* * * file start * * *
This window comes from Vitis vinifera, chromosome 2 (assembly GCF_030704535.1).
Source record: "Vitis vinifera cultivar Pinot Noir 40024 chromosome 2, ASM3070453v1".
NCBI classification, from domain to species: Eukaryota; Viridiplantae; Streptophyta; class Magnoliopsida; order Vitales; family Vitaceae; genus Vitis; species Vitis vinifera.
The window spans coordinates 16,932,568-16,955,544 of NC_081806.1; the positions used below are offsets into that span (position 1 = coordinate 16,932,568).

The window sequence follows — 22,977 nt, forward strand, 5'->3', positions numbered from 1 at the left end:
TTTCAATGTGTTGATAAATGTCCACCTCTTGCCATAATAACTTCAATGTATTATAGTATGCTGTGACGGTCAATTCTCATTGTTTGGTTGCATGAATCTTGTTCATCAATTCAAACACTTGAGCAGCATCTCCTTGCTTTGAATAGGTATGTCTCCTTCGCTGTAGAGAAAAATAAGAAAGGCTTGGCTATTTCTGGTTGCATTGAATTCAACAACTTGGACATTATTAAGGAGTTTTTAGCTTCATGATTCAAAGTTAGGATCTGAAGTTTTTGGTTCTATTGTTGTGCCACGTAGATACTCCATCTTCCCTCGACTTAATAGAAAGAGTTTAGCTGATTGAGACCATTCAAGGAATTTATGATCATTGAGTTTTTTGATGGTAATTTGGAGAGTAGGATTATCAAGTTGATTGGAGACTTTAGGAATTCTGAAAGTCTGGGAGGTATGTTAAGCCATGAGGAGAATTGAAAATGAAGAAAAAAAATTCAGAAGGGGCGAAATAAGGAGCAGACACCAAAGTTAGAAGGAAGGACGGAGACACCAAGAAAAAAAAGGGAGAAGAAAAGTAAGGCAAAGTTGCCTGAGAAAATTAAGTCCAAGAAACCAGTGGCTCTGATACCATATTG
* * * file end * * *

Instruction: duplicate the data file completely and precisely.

This window comes from Vitis vinifera, chromosome 2 (assembly GCF_030704535.1).
Source record: "Vitis vinifera cultivar Pinot Noir 40024 chromosome 2, ASM3070453v1".
NCBI classification, from domain to species: Eukaryota; Viridiplantae; Streptophyta; class Magnoliopsida; order Vitales; family Vitaceae; genus Vitis; species Vitis vinifera.
The window spans coordinates 16,932,568-16,955,544 of NC_081806.1; the positions used below are offsets into that span (position 1 = coordinate 16,932,568).

The window sequence follows — 22,977 nt, forward strand, 5'->3', positions numbered from 1 at the left end:
TTTCAATGTGTTGATAAATGTCCACCTCTTGCCATAATAACTTCAATGTATTATAGTATGCTGTGACGGTCAATTCTCATTGTTTGGTTGCATGAATCTTGTTCATCAATTCAAACACTTGAGCAGCATCTCCTTGCTTTGAATAGGTATGTCTCCTTCGCTGTAGAGAAAAATAAGAAAGGCTTGGCTATTTCTGGTTGCATTGAATTCAACAACTTGGACATTATTAAGGAGTTTTTAGCTTCATGATTCAAAGTTAGGATCTGAAGTTTTTGGTTCTATTGTTGTGCCACGTAGATACTCCATCTTCCCTCGACTTAATAGAAAGAGTTTAGCTGATTGAGACCATTCAAGGAATTTATGATCATTGAGTTTTTTGATGGTAATTTGGAGAGTAGGATTATCAAGTTGATTGGAGACTTTAGGAATTCTGAAAGTCTGGGAGGTATGTTAAGCCATGAGGAGAATTGAAAATGAAGAAAAAAAATTCAGAAGGGGCGAAATAAGGAGCAGACACCAAAGTTAGAAGGAAGGACGGAGACACCAAGAAAAAAAAGGGAGAAGAAAAGTAAGGCAAAGTTGCCTGAGAAAATTAAGTCCAAGAAACCAGTGGCTCTGATACCATATTG